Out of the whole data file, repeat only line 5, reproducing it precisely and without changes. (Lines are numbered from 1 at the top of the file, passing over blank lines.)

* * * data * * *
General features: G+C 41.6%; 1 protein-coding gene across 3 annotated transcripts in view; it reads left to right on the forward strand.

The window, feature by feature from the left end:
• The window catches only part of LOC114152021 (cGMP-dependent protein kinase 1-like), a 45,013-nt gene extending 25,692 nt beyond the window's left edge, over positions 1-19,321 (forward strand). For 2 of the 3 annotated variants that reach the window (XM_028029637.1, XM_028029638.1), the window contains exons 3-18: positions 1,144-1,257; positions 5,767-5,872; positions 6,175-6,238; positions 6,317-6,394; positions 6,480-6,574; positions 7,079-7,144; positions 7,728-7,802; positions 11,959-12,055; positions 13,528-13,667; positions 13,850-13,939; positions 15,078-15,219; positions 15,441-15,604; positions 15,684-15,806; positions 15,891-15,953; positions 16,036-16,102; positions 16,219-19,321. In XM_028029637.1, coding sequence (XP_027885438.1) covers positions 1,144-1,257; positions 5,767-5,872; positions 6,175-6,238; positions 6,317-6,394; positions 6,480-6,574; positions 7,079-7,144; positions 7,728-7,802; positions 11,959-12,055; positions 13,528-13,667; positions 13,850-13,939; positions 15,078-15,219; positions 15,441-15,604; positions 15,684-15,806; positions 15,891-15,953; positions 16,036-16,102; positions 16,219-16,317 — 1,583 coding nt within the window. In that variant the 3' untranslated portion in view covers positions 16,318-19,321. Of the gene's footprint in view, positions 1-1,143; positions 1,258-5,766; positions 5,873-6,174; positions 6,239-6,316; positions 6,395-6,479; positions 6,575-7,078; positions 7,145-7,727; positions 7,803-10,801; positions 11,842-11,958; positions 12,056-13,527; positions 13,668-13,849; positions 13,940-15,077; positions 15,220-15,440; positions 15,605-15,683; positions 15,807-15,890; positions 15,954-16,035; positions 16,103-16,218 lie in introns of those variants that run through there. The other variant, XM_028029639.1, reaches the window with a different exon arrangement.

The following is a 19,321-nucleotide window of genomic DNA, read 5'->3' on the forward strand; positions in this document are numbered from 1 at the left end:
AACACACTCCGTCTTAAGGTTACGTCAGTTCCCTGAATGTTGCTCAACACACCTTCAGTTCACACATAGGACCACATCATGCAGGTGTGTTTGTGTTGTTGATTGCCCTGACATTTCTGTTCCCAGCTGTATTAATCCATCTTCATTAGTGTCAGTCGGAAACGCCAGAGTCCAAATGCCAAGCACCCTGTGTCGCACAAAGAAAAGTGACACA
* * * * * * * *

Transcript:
AACACACTCCGTCTTAAGGTTACGTCAGTTCCCTGAATGTTGCTCAACACACCTTCAGTTCACACATAGGACCACATCATGCAGGTGTGTTTGTGTTGTTGATTGCCCTGACATTTCTGTTCCCAGCTGTATTAATCCATCTTCATTAGTGTCAGTCGGAAACGCCAGAGTCCAAATGCCAAGCACCCTGTGTCGCACAAAGAAAAGTGACACA